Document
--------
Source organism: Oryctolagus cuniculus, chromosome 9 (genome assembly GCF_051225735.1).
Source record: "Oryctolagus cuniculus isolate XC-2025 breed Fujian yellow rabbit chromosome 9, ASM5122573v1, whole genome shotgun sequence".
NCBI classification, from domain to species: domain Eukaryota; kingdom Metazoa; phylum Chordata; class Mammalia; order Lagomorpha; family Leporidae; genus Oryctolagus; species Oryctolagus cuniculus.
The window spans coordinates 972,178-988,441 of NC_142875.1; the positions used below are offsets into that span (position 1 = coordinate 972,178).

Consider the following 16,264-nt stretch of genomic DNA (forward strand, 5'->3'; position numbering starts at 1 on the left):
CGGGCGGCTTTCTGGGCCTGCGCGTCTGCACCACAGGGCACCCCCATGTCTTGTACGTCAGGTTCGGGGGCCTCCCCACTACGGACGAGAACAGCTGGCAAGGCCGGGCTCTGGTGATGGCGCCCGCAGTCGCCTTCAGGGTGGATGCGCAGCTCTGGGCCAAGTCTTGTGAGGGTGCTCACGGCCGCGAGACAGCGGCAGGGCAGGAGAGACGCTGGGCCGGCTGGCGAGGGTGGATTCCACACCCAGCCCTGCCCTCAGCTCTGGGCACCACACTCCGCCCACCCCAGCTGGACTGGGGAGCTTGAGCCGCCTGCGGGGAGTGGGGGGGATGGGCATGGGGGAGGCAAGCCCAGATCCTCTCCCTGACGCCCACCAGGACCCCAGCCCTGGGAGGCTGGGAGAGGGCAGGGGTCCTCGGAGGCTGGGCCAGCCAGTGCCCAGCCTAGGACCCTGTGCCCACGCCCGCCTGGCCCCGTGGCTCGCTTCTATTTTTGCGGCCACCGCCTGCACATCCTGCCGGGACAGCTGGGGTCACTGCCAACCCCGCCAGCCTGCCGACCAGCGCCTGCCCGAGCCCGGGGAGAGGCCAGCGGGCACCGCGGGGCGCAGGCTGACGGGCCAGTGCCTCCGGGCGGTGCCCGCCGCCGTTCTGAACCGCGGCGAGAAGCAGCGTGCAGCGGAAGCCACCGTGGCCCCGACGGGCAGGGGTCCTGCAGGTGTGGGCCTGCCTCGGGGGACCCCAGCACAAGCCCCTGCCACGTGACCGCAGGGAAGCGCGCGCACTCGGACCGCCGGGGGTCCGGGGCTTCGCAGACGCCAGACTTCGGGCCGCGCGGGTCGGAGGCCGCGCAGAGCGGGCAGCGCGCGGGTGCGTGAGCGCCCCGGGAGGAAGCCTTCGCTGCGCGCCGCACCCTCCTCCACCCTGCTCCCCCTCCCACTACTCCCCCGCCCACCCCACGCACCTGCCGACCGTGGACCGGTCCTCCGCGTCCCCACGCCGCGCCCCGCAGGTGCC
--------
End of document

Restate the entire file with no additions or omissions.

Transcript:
Source organism: Oryctolagus cuniculus, chromosome 9 (genome assembly GCF_051225735.1).
Source record: "Oryctolagus cuniculus isolate XC-2025 breed Fujian yellow rabbit chromosome 9, ASM5122573v1, whole genome shotgun sequence".
NCBI classification, from domain to species: domain Eukaryota; kingdom Metazoa; phylum Chordata; class Mammalia; order Lagomorpha; family Leporidae; genus Oryctolagus; species Oryctolagus cuniculus.
The window spans coordinates 972,178-988,441 of NC_142875.1; the positions used below are offsets into that span (position 1 = coordinate 972,178).

Consider the following 16,264-nt stretch of genomic DNA (forward strand, 5'->3'; position numbering starts at 1 on the left):
CGGGCGGCTTTCTGGGCCTGCGCGTCTGCACCACAGGGCACCCCCATGTCTTGTACGTCAGGTTCGGGGGCCTCCCCACTACGGACGAGAACAGCTGGCAAGGCCGGGCTCTGGTGATGGCGCCCGCAGTCGCCTTCAGGGTGGATGCGCAGCTCTGGGCCAAGTCTTGTGAGGGTGCTCACGGCCGCGAGACAGCGGCAGGGCAGGAGAGACGCTGGGCCGGCTGGCGAGGGTGGATTCCACACCCAGCCCTGCCCTCAGCTCTGGGCACCACACTCCGCCCACCCCAGCTGGACTGGGGAGCTTGAGCCGCCTGCGGGGAGTGGGGGGGATGGGCATGGGGGAGGCAAGCCCAGATCCTCTCCCTGACGCCCACCAGGACCCCAGCCCTGGGAGGCTGGGAGAGGGCAGGGGTCCTCGGAGGCTGGGCCAGCCAGTGCCCAGCCTAGGACCCTGTGCCCACGCCCGCCTGGCCCCGTGGCTCGCTTCTATTTTTGCGGCCACCGCCTGCACATCCTGCCGGGACAGCTGGGGTCACTGCCAACCCCGCCAGCCTGCCGACCAGCGCCTGCCCGAGCCCGGGGAGAGGCCAGCGGGCACCGCGGGGCGCAGGCTGACGGGCCAGTGCCTCCGGGCGGTGCCCGCCGCCGTTCTGAACCGCGGCGAGAAGCAGCGTGCAGCGGAAGCCACCGTGGCCCCGACGGGCAGGGGTCCTGCAGGTGTGGGCCTGCCTCGGGGGACCCCAGCACAAGCCCCTGCCACGTGACCGCAGGGAAGCGCGCGCACTCGGACCGCCGGGGGTCCGGGGCTTCGCAGACGCCAGACTTCGGGCCGCGCGGGTCGGAGGCCGCGCAGAGCGGGCAGCGCGCGGGTGCGTGAGCGCCCCGGGAGGAAGCCTTCGCTGCGCGCCGCACCCTCCTCCACCCTGCTCCCCCTCCCACTACTCCCCCGCCCACCCCACGCACCTGCCGACCGTGGACCGGTCCTCCGCGTCCCCACGCCGCGCCCCGCAGGTGCC